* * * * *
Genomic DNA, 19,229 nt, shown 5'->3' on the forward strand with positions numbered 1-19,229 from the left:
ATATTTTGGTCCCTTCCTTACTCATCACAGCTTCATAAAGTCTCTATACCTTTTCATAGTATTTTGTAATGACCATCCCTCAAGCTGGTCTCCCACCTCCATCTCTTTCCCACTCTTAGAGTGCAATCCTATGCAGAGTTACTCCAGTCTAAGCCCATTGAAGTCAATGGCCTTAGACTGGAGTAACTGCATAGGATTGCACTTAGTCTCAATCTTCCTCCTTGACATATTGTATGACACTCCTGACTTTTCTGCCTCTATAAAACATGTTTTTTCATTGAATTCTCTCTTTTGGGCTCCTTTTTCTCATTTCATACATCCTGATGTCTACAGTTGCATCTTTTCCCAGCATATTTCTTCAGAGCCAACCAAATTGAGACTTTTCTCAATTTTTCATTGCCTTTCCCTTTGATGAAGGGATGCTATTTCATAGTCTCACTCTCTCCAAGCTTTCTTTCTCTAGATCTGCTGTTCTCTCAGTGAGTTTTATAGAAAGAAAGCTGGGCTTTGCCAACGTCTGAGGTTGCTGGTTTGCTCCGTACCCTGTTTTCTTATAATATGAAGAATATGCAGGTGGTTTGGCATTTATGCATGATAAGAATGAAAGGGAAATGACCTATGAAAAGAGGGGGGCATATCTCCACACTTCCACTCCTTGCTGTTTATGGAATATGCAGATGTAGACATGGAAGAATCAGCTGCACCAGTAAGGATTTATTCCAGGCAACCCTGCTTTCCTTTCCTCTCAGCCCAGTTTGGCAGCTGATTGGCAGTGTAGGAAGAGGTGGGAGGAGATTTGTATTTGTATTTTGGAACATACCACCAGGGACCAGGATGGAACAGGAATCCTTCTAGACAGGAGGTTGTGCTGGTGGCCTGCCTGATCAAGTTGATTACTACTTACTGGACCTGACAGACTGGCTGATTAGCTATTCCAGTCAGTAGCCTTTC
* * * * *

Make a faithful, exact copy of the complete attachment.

Genomic DNA, 19,229 nt, shown 5'->3' on the forward strand with positions numbered 1-19,229 from the left:
ATATTTTGGTCCCTTCCTTACTCATCACAGCTTCATAAAGTCTCTATACCTTTTCATAGTATTTTGTAATGACCATCCCTCAAGCTGGTCTCCCACCTCCATCTCTTTCCCACTCTTAGAGTGCAATCCTATGCAGAGTTACTCCAGTCTAAGCCCATTGAAGTCAATGGCCTTAGACTGGAGTAACTGCATAGGATTGCACTTAGTCTCAATCTTCCTCCTTGACATATTGTATGACACTCCTGACTTTTCTGCCTCTATAAAACATGTTTTTTCATTGAATTCTCTCTTTTGGGCTCCTTTTTCTCATTTCATACATCCTGATGTCTACAGTTGCATCTTTTCCCAGCATATTTCTTCAGAGCCAACCAAATTGAGACTTTTCTCAATTTTTCATTGCCTTTCCCTTTGATGAAGGGATGCTATTTCATAGTCTCACTCTCTCCAAGCTTTCTTTCTCTAGATCTGCTGTTCTCTCAGTGAGTTTTATAGAAAGAAAGCTGGGCTTTGCCAACGTCTGAGGTTGCTGGTTTGCTCCGTACCCTGTTTTCTTATAATATGAAGAATATGCAGGTGGTTTGGCATTTATGCATGATAAGAATGAAAGGGAAATGACCTATGAAAAGAGGGGGGCATATCTCCACACTTCCACTCCTTGCTGTTTATGGAATATGCAGATGTAGACATGGAAGAATCAGCTGCACCAGTAAGGATTTATTCCAGGCAACCCTGCTTTCCTTTCCTCTCAGCCCAGTTTGGCAGCTGATTGGCAGTGTAGGAAGAGGTGGGAGGAGATTTGTATTTGTATTTTGGAACATACCACCAGGGACCAGGATGGAACAGGAATCCTTCTAGACAGGAGGTTGTGCTGGTGGCCTGCCTGATCAAGTTGATTACTACTTACTGGACCTGACAGACTGGCTGATTAGCTATTCCAGTCAGTAGCCTTTC